- Assistant Professor
- Cornell College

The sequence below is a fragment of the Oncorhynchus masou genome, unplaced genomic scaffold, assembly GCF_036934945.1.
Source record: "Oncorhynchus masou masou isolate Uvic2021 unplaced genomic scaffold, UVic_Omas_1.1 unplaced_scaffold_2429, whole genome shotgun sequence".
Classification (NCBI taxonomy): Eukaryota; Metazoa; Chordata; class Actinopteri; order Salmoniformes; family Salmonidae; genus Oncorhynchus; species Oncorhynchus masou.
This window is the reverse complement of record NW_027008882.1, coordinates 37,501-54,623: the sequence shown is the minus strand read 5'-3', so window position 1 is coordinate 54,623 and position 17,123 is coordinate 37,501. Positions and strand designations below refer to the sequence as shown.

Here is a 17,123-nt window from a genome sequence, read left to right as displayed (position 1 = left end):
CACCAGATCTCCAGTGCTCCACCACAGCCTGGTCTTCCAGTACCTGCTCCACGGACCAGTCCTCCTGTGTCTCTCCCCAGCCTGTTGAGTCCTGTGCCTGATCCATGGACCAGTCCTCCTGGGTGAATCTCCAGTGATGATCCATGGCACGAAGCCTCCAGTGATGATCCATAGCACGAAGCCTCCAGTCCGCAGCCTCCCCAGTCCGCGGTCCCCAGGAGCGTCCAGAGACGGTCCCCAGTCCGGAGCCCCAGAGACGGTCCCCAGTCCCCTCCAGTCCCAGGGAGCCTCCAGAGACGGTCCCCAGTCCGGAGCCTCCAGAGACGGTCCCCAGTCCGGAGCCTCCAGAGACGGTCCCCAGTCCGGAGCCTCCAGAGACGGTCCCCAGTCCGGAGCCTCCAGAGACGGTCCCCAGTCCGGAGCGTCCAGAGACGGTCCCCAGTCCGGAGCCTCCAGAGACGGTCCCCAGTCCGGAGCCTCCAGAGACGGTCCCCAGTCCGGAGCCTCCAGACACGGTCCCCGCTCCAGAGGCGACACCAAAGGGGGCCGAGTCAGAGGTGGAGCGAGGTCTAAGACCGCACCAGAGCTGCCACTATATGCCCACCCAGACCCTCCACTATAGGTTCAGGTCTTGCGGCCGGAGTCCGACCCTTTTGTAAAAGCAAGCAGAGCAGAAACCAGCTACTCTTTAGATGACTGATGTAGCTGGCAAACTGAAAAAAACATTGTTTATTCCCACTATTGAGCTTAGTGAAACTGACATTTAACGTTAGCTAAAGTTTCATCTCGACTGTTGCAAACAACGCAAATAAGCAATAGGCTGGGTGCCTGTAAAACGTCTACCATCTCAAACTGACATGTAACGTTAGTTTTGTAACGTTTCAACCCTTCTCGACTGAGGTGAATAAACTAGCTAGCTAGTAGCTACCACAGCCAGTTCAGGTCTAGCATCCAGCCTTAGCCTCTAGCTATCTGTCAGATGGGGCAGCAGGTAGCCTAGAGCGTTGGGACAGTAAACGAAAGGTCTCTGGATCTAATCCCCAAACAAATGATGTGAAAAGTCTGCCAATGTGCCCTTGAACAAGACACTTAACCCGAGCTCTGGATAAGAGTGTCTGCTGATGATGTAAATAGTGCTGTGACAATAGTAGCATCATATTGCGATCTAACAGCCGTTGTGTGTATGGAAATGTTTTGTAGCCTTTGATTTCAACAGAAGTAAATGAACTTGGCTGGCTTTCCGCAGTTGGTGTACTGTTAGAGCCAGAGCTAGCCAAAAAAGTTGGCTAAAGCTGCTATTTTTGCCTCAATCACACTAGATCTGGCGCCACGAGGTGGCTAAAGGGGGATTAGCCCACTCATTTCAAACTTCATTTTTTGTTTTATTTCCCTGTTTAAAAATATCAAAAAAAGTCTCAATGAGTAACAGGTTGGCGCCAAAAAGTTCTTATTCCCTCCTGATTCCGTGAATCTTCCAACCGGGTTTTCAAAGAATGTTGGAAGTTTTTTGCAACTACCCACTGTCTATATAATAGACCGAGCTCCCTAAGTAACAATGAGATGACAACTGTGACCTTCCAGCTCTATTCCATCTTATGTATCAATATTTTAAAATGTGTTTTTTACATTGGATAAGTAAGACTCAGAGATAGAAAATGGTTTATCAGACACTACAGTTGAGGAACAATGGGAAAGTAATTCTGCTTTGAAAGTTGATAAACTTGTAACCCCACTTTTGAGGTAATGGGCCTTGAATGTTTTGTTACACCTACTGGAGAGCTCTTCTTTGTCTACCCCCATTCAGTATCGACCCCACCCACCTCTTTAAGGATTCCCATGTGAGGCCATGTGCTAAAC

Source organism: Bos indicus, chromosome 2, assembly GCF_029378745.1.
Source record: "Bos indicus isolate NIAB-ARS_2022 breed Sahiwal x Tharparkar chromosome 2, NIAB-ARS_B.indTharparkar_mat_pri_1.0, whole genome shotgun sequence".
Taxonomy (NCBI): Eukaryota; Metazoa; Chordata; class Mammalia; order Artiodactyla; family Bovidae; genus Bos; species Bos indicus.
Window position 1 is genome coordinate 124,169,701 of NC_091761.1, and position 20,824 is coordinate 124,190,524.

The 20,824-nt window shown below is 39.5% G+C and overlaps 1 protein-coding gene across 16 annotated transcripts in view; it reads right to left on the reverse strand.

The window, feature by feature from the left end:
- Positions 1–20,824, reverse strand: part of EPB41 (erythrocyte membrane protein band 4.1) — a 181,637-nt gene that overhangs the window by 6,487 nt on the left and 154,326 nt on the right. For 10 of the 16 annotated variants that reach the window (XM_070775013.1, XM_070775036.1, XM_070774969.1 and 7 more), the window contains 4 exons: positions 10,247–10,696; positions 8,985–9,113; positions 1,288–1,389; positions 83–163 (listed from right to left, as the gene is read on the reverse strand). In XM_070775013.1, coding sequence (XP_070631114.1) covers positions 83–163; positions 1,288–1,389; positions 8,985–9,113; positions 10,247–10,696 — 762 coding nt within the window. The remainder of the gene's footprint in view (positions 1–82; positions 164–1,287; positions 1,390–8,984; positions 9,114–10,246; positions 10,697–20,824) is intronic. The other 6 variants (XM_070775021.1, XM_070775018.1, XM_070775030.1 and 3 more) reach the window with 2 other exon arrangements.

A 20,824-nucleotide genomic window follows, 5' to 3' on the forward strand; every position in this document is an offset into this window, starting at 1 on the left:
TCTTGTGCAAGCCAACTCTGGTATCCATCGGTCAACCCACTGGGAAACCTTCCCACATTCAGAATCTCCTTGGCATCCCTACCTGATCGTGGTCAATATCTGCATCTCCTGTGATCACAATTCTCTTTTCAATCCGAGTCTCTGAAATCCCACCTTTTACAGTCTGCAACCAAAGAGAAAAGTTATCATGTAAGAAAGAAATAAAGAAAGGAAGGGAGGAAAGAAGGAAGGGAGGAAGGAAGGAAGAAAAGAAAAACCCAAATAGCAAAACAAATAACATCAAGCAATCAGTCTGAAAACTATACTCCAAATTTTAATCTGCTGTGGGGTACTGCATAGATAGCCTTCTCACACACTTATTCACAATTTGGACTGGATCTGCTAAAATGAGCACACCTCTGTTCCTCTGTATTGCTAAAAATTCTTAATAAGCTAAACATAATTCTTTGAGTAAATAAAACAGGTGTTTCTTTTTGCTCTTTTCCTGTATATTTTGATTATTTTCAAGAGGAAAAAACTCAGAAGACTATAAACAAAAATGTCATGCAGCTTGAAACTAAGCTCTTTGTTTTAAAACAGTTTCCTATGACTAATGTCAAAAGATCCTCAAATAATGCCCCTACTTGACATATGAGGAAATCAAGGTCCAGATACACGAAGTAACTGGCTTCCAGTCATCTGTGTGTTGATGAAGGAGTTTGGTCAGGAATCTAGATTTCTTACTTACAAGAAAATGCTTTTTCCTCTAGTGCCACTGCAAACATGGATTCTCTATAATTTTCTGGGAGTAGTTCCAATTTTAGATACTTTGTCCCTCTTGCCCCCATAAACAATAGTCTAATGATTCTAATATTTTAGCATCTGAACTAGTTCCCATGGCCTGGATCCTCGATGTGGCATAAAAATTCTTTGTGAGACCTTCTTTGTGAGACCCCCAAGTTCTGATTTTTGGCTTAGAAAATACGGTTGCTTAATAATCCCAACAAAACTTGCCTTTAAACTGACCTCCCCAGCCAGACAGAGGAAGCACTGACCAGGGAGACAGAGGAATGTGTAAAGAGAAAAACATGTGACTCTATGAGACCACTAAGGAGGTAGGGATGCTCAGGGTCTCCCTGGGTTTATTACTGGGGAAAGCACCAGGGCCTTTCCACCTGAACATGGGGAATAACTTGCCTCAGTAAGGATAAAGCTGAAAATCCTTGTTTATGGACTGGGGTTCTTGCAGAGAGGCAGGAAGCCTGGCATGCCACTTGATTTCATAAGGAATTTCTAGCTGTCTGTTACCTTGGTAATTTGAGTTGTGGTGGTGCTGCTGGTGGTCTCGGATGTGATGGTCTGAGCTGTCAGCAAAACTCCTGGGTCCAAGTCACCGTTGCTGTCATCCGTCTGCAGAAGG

Agriculture, considered the only honorable and proper pursuit by the ancient elite, occupies a privileged position in ancient economic thought. Status concerns and a desire not for profit, but to appear honorable, informed elite and non-elite economic decisions. Models of the economy based on this ideological outlook contained in elite texts disregard the contributions of craftsmen, merchants, and guilds to the economic life of communities. This project investigates guilds in Roman Egypt (30 BCE - 642 CE) on the basis of documentary papyri, inscriptions, and legal texts. As such, it challenges these models and contend that non-elites approached the economic world differently than elites by examining these groups on their own terms, and not on the basis of elite texts alone.